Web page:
5 Dress-Up Play Activities that Build Communication Skills
Halloween is hours away (just ask my 10 year-old who keeps a running clock of every important event in his life). But after Halloween is when I really love to hit the costume shops and aisles at my local stores. It’s time to replenish the costume box, add to that costume trunk, or start a new storage tote of everything from wigs and face paints to feathered boas and false teeth. Assemble those supplies that can not only help engage your child’s imagination, but build communication skills, too.
Build Communication Skills and Imagination with Costumes
1. Bring the Bedtime Story to Life
Before reading those bedtimes stories, raid the costume box and dress up like a character from the book or just how you envision the author might have looked like when writing the story. Your child’s attention will be captured doubly, and if he is a visual learner, his listening skills will be heightened as you do your best to act out some of the scenes in all your wigged-out glory. Bedtimes stories can’t be over-rated in their importance to crucial aspects of your child’s life, but you can go over the top in how you engage with your child and create the ultimate bedtime story.
2. Emotion in a Bag
If your child struggles with recognizing emotions and body language, try this game that encourages emotional recognition through costume play. Print a list of emotions and emotional actions, appropriate to your child’s vocabulary and social level. Some examples include:
Fold and drop these in a hat or bowl and have your child draw one from the supply. The next step is where the costume fun begins. Have your child pick costumes or accessories that would help to convey this emotion or emotional action – think of it as charades with a kick. For example, weary might be conveyed with the costume of a knight who is weary from battle, or mysterious might be conveyed by hiding behind a mask. Understanding these nonverbal cues is imperative when it comes to successful communication skills.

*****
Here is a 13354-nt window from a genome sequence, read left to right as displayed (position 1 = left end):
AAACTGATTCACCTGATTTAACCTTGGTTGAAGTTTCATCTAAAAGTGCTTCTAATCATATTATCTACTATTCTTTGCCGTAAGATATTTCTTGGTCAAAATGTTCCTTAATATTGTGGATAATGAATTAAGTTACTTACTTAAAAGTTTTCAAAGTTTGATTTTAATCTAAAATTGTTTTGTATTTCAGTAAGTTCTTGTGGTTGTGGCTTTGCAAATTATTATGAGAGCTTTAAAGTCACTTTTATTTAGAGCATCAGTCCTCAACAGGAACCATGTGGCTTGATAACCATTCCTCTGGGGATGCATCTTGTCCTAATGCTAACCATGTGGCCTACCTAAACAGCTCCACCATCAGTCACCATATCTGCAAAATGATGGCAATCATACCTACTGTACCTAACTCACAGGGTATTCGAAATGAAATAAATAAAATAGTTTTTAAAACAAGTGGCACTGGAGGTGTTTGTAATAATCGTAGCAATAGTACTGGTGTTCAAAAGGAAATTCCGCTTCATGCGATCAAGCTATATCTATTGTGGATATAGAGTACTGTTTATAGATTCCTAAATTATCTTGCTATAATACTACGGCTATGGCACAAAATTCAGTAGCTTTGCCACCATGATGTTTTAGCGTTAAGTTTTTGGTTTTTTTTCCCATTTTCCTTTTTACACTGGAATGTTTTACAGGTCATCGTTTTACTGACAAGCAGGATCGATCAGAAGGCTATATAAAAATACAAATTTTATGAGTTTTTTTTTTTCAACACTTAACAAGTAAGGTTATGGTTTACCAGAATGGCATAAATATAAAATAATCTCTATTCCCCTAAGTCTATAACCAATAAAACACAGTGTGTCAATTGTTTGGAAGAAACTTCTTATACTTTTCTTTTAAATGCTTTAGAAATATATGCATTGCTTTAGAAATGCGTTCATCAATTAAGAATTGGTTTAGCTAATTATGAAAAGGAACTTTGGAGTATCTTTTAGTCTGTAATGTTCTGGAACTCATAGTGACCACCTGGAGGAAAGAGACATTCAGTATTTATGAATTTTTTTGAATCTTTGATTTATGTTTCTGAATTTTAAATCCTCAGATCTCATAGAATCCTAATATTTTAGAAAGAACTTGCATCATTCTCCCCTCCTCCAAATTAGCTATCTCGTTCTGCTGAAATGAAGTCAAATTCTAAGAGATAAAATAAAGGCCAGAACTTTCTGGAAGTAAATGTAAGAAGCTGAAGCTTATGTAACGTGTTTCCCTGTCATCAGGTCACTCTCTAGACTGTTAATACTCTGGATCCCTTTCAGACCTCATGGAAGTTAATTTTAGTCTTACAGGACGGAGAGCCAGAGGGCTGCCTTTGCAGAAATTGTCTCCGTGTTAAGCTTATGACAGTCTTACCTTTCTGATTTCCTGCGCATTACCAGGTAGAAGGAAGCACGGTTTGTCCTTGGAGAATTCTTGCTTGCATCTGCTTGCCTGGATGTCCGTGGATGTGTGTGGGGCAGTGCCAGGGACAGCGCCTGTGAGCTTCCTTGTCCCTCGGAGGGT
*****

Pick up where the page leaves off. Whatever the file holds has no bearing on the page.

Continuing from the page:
3. What Do I Sound Like?
What I also like to call Talking Charades, What Do I Sound Like? encourages kids to experiment with voice inflection, tone, volume, dialect, and all of those things that influence conversations. Take turns with your child dressing up as different characters and then saying one or two phrases your character might say. For instance, if you dress up like a pirate, you could say in your best, booming pirate voice, “Walk the plank!” and your child would get to guess your character. To help make the point about the game, try dressing up like a pirate and speaking in your softest, most demure princess voice, “Walk the plank….pretty please?” It just doesn’t have the same effect!
4. The Prop Story
In your costume stash be sure to include props – wooden spoons, musical instruments, toy (or real) tools, paintbrushes, and even random cups, bowls, and craft supplies. Have your child select a prop and see how many different ways it can be used in short, made-up stories. One of my kids is forever trying to see how many ways to the moon and back he can use a single item – a wooden spoon can become an oar for a very small sailor, a baseball bat design that didn’t work, an overzealous flyswatter, and wherever else the imagination leads (which also leads to improved vocabulary and communication skills).
Rhythm and music are important parts of communication, especially for kids dealing with challenges such as autism. Bring music into your child’s imaginary play by encouraging him to dress up and be the Rock Star – singing, playing instruments, and rocking out to favorite songs.
So as your children float through the sugar induced coma called Halloween goodies, hit the after-Halloween sales and stock up on costumes at clearance prices. I try to wait until at least a few days have passed – the selection is smaller but the deals are greater – allowing me to fill the costume supply trunks with more tools for imagination and communication skill builders.Language Development Reading